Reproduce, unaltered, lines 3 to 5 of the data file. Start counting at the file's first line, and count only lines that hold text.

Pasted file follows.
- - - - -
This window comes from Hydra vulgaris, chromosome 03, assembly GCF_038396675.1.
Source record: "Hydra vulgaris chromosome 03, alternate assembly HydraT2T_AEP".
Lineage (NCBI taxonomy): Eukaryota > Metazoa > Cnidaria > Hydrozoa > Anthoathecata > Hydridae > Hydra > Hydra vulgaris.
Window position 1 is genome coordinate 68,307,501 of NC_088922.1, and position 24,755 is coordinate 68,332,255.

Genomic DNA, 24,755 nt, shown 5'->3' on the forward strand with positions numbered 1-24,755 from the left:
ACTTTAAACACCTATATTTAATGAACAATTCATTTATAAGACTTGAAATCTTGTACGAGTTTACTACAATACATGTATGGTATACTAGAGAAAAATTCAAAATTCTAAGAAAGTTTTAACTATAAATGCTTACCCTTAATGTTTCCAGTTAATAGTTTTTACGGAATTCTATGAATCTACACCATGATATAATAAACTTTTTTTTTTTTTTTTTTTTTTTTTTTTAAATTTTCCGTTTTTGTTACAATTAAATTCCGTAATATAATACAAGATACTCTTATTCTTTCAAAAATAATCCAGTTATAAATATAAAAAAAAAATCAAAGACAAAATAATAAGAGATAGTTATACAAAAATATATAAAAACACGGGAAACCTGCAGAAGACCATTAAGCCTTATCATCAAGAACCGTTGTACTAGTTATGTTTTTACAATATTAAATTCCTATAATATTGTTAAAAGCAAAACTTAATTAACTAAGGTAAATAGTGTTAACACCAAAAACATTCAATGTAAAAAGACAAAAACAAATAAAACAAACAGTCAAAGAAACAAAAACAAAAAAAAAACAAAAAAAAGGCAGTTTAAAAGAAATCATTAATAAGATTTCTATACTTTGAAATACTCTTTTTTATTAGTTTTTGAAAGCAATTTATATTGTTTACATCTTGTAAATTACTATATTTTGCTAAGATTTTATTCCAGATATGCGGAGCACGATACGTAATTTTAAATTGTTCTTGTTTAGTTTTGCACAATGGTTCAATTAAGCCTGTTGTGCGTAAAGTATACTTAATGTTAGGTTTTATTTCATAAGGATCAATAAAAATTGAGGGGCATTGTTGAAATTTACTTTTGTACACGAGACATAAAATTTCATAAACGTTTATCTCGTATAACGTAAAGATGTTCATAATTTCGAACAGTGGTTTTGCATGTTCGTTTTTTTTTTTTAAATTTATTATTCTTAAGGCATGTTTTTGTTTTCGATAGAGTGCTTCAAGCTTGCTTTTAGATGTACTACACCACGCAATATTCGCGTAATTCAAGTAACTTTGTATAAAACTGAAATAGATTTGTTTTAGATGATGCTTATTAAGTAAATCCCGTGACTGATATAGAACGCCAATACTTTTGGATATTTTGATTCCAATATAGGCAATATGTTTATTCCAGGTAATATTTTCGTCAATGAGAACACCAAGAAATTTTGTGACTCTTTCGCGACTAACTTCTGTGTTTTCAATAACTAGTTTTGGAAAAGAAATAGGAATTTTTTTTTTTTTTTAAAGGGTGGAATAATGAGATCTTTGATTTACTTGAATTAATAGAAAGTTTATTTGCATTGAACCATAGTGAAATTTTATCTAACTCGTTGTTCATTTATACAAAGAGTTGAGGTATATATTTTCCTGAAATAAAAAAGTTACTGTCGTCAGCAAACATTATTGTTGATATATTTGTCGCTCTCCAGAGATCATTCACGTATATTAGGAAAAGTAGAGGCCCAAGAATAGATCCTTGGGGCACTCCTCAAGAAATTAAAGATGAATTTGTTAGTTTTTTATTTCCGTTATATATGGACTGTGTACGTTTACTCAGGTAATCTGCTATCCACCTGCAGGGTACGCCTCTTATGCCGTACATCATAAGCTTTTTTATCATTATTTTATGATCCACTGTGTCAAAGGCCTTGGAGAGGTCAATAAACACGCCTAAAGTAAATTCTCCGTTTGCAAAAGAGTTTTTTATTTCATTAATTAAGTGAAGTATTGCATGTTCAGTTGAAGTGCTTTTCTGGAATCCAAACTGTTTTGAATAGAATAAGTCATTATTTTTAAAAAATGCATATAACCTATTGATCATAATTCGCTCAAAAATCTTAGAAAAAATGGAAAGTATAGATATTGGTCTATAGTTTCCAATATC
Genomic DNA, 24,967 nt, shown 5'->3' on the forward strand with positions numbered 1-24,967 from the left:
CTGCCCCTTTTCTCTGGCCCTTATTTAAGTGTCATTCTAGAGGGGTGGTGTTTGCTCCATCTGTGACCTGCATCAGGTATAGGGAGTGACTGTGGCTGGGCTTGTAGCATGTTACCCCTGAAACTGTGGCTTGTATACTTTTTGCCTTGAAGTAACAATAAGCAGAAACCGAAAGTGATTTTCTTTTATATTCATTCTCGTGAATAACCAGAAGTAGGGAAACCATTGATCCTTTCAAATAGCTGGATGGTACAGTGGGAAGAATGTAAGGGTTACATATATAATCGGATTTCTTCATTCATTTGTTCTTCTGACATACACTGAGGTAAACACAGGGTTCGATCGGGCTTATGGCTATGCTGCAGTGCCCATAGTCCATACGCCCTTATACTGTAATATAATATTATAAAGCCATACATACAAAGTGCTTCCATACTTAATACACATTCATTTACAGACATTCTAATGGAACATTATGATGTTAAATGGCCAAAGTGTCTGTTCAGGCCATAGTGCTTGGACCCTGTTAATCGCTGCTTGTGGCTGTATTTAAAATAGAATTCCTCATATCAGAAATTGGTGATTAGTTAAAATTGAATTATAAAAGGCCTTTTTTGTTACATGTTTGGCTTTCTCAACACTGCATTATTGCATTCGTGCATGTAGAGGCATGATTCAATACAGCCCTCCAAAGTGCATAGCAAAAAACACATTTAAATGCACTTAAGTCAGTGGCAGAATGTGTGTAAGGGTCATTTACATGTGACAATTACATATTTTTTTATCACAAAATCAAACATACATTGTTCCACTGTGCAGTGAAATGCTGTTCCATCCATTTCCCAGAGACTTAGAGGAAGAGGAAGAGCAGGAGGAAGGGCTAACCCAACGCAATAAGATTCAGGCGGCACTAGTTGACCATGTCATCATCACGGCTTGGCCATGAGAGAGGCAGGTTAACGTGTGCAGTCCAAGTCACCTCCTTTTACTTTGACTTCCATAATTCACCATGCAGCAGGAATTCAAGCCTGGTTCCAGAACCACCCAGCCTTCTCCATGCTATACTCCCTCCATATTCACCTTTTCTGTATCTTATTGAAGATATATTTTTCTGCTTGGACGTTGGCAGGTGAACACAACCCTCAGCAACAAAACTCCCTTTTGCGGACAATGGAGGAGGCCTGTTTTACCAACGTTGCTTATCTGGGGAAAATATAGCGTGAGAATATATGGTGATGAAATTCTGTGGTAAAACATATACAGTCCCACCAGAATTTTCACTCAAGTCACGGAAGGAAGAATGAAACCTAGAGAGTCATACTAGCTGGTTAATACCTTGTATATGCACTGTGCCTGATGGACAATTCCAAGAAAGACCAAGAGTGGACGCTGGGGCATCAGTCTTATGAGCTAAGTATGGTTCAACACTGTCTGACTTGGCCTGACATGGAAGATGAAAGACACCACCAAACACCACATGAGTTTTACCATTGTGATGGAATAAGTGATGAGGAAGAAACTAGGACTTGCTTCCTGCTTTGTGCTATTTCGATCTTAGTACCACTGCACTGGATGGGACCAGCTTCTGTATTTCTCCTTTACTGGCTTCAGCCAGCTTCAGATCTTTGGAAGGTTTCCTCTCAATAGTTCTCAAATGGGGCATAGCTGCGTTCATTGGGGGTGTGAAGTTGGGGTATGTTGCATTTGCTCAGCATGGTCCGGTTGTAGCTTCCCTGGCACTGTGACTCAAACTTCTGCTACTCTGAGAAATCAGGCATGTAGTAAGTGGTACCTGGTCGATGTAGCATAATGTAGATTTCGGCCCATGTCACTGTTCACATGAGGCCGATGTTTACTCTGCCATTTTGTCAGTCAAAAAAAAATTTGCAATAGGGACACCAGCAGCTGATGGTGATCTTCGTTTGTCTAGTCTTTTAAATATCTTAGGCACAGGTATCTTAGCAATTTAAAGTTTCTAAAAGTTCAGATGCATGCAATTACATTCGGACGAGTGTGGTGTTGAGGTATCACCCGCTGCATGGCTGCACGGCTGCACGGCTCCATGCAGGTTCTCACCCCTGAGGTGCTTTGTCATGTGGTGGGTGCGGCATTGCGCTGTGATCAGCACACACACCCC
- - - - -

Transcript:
Lineage (NCBI taxonomy): Eukaryota > Metazoa > Cnidaria > Hydrozoa > Anthoathecata > Hydridae > Hydra > Hydra vulgaris.
Window position 1 is genome coordinate 68,307,501 of NC_088922.1, and position 24,755 is coordinate 68,332,255.

Genomic DNA, 24,755 nt, shown 5'->3' on the forward strand with positions numbered 1-24,755 from the left: